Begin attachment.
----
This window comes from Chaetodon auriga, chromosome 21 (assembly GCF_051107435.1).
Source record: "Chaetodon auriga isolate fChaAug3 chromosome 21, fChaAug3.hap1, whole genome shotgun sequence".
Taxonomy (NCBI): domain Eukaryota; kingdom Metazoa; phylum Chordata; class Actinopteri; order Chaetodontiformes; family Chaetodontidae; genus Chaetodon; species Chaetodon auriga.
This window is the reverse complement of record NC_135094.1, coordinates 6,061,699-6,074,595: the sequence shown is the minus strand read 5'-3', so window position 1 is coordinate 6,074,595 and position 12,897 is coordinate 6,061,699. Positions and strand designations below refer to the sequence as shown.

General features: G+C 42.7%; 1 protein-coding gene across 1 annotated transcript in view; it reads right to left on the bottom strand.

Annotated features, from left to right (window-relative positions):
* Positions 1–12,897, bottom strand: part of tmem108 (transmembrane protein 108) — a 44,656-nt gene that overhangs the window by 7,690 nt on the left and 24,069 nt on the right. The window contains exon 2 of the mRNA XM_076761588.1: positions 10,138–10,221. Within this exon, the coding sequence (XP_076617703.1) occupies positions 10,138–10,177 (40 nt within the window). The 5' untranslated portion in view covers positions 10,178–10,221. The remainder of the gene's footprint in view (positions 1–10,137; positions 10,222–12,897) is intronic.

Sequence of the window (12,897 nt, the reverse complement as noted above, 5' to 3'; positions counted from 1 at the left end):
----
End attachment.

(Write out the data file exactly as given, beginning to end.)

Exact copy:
This window comes from Chaetodon auriga, chromosome 21 (assembly GCF_051107435.1).
Source record: "Chaetodon auriga isolate fChaAug3 chromosome 21, fChaAug3.hap1, whole genome shotgun sequence".
Taxonomy (NCBI): domain Eukaryota; kingdom Metazoa; phylum Chordata; class Actinopteri; order Chaetodontiformes; family Chaetodontidae; genus Chaetodon; species Chaetodon auriga.
This window is the reverse complement of record NC_135094.1, coordinates 6,061,699-6,074,595: the sequence shown is the minus strand read 5'-3', so window position 1 is coordinate 6,074,595 and position 12,897 is coordinate 6,061,699. Positions and strand designations below refer to the sequence as shown.

General features: G+C 42.7%; 1 protein-coding gene across 1 annotated transcript in view; it reads right to left on the bottom strand.

Annotated features, from left to right (window-relative positions):
* Positions 1–12,897, bottom strand: part of tmem108 (transmembrane protein 108) — a 44,656-nt gene that overhangs the window by 7,690 nt on the left and 24,069 nt on the right. The window contains exon 2 of the mRNA XM_076761588.1: positions 10,138–10,221. Within this exon, the coding sequence (XP_076617703.1) occupies positions 10,138–10,177 (40 nt within the window). The 5' untranslated portion in view covers positions 10,178–10,221. The remainder of the gene's footprint in view (positions 1–10,137; positions 10,222–12,897) is intronic.

Sequence of the window (12,897 nt, the reverse complement as noted above, 5' to 3'; positions counted from 1 at the left end):